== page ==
The Gig economy is on everyone’s lips these days, but what is it, and what impact has it had on the modern workforce? This article breaks down exactly what’s driving the immense growth of Gig workers, and what role marketplaces have in managing supply and demand.
This is part of an extensive series of guides about workforce management.
Is the Gig economy the same as the freelance economy?
First off, let’s take a moment to define the Gig economy, and differentiate between how we think about freelancers and Gig workers. The Gig economy is the rise of work that relies on people performing simple one-off tasks, or “Gigs”. The difference between Gig workers and freelancers as we see it is that while freelancers naturally have a longer-term relationship with their clients, being paid per unit of time, or for specific deliverables or projects in a group – Gig workers are usually paid for a set task, and then move onto the next. Your Uber driver is a Gig worker, while the non-employee you use for sporadic, ad-hoc graphic design projects is a freelancer.
The Gig economy therefore relates to the rise of workers who perform one-off or single project-based tasks for individuals. While of course they might end up working for the same clients again in the future, each task exists in a silo, and they are paid for completing that specific need.
Understanding the growth of the Gig economy
There are so many reasons why the Gig economy has exploded into the modern workforce. First off, Gigs don’t take any commitment from the worker, and are totally flexible. That means many employees decide to add Gigs on top of their everyday work. They might teach at a school during the day, and then offer Gig-based one-off lessons in the evenings via Tutor.com, or they might be a full-time desk worker who picks up jobs on TaskRabbit on their way to or from the office. At any point, they can scale up to make some more money, or down again if they are low on time. For anyone hit by the recession in 2008, or even furloughed during COVID-19, the Gig economy provided a way to earn some extra dollars with the ultimate flexibility and control.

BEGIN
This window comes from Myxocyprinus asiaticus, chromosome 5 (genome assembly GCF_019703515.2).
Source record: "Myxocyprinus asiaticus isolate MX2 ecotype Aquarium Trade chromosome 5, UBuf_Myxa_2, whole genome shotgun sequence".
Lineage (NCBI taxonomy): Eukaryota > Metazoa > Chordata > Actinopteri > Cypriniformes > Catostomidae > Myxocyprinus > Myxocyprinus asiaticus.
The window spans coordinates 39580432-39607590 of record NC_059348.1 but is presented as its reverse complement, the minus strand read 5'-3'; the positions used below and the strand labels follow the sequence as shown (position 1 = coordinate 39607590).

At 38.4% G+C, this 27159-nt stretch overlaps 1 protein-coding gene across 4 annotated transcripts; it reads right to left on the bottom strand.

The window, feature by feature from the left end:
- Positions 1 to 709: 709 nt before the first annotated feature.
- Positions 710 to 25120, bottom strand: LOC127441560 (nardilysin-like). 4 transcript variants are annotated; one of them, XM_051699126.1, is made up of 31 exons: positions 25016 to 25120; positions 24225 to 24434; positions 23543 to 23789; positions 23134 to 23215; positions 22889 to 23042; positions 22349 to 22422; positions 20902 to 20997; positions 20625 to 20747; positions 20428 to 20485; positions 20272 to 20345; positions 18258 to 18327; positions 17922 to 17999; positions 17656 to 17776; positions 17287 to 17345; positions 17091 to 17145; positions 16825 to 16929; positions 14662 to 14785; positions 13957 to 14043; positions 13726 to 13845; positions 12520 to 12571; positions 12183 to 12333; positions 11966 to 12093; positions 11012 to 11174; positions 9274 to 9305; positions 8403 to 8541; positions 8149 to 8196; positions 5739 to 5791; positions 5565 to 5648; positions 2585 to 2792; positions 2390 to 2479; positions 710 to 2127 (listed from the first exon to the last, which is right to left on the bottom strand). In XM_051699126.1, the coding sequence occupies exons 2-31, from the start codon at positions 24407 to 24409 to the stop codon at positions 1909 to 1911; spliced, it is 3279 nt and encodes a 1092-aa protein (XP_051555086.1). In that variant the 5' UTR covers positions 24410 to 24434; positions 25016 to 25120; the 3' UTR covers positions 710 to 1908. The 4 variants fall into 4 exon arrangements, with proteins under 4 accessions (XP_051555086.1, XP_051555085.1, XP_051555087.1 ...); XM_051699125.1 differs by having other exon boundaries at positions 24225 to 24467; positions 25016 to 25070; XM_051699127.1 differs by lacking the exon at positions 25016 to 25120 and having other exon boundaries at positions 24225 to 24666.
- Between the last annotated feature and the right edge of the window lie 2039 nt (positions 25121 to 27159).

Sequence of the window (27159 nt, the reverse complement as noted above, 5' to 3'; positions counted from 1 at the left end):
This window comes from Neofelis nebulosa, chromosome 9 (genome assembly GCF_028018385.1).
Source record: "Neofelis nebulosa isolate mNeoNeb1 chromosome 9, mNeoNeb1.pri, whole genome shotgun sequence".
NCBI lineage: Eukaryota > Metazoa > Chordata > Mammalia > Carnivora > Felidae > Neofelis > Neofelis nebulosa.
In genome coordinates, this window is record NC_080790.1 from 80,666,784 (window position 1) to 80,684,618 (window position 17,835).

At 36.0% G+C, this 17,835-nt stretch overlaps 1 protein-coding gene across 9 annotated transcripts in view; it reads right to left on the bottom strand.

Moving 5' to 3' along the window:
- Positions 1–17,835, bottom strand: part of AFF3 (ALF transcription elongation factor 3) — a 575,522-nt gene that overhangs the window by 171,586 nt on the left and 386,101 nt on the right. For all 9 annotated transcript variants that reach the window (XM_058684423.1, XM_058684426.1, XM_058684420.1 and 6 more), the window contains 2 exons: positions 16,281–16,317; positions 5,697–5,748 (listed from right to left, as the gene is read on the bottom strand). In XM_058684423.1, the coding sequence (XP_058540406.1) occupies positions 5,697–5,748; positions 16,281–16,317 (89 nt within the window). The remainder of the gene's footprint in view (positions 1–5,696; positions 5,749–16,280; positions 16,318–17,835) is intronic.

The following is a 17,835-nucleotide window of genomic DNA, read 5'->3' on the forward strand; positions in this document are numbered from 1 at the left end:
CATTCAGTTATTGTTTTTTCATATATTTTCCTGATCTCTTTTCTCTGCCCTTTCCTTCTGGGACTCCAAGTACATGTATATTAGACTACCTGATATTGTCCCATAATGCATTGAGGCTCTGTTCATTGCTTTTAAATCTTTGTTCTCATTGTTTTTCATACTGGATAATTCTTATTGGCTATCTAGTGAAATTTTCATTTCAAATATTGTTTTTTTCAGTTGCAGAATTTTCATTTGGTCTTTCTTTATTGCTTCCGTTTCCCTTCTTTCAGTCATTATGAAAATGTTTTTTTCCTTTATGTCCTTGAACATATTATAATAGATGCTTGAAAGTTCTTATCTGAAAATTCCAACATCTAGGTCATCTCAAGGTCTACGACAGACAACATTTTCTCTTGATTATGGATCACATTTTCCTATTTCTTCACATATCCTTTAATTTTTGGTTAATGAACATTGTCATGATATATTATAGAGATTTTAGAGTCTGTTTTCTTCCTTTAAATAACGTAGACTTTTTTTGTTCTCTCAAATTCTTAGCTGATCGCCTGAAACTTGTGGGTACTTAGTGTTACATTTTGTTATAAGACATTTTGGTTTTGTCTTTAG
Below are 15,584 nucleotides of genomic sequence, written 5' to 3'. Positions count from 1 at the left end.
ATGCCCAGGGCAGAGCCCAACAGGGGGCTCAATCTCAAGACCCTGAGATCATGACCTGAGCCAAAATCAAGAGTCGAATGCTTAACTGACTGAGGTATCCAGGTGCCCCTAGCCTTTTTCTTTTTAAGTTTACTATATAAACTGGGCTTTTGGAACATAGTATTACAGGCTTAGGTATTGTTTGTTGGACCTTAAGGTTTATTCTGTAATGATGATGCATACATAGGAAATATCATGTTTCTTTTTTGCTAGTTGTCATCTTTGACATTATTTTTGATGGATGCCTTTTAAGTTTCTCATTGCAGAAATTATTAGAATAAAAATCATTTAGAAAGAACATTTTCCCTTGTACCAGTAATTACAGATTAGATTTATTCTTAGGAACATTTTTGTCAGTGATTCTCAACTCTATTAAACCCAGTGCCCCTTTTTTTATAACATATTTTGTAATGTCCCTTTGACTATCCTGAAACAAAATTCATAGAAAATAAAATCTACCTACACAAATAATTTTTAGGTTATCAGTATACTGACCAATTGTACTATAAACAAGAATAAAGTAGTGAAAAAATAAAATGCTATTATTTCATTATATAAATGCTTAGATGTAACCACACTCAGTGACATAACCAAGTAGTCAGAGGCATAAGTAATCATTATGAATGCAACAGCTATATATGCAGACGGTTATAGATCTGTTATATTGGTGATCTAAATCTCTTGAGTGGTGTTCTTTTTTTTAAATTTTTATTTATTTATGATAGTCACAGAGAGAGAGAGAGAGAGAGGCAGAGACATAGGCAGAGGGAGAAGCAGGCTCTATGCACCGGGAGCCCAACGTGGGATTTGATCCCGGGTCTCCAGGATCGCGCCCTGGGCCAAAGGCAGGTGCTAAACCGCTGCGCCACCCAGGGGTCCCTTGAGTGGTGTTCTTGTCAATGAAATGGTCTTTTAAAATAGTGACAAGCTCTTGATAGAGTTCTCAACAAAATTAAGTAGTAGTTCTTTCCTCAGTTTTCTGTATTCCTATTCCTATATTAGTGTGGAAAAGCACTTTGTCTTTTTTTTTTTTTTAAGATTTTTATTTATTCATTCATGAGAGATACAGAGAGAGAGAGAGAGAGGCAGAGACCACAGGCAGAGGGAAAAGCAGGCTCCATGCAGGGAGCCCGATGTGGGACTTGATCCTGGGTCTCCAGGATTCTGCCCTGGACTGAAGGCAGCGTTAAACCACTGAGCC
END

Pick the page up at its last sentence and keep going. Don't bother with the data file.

On the demand side, many businesses also relied on the Gig economy during COVID-19 to keep the lights on. Business owners couldn’t open the doors of their stores, but they could lean on Gig workers to pick up items and drop them at the kerb of customers in need. Restaurants had to shut front of house, but they could keep the kitchens open as long as they had Gig workers to make deliveries. Even services like online tutoring, virtual events, or filling gaps due to sick workers tapped into the Gig economy during this uncertain time.
Of course, the Gig economy couldn’t exist without the rise of digitization. Now that we have widespread internet access and mobile app usage, the Gig economy has really taken off, allowing buyers and sellers to reach one another at the click of a button. Remember how your mother used to warn you against getting into a stranger’s car, or talking to people you don’t know on the internet? Well, Uber and Lyft have turned ignoring that advice into a business.